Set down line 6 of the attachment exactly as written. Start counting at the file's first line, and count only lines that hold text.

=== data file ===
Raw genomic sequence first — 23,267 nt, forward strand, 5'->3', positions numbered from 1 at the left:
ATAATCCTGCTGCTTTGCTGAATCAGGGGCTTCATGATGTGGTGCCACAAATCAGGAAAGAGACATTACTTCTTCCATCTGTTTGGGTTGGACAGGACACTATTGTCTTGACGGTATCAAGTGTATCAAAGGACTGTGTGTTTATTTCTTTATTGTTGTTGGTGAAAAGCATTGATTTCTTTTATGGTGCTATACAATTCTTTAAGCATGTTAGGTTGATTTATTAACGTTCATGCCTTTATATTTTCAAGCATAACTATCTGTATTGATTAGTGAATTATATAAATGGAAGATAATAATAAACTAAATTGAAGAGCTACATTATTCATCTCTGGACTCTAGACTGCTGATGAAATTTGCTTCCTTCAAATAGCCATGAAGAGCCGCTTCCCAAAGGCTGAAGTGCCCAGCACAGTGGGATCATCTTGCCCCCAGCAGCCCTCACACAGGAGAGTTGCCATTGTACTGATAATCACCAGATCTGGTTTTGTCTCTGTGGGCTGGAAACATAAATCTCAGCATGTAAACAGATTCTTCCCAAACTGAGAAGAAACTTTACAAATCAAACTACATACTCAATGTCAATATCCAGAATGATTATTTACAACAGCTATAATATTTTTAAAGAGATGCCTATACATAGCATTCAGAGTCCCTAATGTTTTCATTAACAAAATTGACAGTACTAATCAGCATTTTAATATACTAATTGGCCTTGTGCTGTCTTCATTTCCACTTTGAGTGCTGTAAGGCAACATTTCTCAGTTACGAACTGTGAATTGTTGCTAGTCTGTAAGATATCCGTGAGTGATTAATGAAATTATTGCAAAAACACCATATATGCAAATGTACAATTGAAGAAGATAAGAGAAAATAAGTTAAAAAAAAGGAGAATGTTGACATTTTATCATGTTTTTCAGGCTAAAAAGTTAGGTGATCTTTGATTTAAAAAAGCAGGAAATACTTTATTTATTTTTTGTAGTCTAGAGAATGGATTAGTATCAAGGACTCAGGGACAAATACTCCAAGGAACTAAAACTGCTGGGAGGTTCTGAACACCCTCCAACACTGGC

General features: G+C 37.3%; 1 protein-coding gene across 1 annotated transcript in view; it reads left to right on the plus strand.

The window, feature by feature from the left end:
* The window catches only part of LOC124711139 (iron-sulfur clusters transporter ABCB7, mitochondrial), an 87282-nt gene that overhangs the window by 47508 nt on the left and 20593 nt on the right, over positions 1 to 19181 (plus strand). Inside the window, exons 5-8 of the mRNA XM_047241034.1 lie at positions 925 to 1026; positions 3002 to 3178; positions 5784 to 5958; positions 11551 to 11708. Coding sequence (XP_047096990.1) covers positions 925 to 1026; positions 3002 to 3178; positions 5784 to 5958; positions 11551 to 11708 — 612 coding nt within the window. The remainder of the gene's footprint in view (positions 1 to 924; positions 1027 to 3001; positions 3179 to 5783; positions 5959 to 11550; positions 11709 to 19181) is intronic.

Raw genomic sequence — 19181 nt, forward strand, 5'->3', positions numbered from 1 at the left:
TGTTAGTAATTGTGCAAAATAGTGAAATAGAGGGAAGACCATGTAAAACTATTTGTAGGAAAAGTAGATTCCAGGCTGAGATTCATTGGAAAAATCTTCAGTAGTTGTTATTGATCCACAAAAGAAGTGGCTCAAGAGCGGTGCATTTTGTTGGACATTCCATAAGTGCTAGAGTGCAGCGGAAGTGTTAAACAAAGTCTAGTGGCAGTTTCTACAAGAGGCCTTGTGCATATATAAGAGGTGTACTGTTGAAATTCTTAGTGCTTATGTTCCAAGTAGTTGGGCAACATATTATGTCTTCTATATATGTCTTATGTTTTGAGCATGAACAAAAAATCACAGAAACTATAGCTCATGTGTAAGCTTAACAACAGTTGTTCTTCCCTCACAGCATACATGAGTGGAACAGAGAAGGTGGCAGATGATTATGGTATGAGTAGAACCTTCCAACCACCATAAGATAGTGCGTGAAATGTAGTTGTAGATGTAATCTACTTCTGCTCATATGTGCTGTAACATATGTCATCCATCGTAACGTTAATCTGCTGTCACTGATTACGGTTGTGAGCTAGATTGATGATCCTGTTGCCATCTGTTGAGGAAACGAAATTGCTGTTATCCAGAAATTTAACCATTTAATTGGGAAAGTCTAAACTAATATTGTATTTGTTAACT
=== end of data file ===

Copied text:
Raw genomic sequence — 19181 nt, forward strand, 5'->3', positions numbered from 1 at the left: